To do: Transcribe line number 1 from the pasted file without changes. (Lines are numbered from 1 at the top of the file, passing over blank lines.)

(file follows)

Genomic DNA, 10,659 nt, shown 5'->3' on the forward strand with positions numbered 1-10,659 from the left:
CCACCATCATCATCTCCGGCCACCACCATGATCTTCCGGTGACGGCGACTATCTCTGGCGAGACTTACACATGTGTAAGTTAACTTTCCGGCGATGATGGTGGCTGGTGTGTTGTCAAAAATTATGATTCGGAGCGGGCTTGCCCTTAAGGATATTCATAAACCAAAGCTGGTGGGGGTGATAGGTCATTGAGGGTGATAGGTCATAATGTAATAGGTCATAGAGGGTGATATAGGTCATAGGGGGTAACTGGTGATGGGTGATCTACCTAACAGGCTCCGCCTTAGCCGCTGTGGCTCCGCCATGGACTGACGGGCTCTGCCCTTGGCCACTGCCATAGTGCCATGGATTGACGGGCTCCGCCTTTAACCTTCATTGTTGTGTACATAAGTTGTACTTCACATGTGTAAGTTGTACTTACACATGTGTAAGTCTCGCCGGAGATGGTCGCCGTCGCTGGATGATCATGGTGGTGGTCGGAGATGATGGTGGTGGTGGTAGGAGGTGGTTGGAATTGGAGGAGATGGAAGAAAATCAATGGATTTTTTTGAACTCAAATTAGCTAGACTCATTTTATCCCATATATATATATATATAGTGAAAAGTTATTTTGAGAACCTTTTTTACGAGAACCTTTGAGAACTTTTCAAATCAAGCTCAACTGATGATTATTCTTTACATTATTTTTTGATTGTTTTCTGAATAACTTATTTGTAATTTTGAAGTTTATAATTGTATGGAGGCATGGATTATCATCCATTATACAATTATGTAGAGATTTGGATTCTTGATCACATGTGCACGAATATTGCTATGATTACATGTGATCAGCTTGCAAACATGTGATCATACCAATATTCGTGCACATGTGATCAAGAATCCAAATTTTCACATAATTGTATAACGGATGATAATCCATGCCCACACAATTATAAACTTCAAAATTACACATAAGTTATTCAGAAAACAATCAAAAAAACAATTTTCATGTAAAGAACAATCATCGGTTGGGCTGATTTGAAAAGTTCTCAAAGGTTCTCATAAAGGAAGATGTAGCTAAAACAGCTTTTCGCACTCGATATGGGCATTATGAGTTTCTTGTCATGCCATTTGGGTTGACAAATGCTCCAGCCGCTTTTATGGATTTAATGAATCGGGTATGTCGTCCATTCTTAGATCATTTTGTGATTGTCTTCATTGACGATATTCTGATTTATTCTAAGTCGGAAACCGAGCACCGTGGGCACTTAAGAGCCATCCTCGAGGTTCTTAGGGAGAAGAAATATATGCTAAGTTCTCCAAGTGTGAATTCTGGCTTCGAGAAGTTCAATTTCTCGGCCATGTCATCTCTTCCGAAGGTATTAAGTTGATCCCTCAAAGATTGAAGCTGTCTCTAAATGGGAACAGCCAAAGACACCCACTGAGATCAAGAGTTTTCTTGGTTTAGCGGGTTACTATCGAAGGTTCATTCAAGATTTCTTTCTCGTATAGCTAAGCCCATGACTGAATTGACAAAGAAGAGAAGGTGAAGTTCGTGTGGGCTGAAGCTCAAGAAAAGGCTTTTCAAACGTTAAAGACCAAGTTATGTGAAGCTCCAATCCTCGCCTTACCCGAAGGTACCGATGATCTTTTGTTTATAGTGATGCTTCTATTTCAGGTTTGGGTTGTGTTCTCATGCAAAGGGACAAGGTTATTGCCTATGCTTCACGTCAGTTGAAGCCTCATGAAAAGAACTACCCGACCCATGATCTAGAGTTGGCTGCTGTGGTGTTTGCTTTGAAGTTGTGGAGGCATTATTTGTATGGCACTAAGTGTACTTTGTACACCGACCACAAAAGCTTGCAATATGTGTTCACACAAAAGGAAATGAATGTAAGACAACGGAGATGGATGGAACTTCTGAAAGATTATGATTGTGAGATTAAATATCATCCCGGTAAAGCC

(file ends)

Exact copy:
Genomic DNA, 10,659 nt, shown 5'->3' on the forward strand with positions numbered 1-10,659 from the left: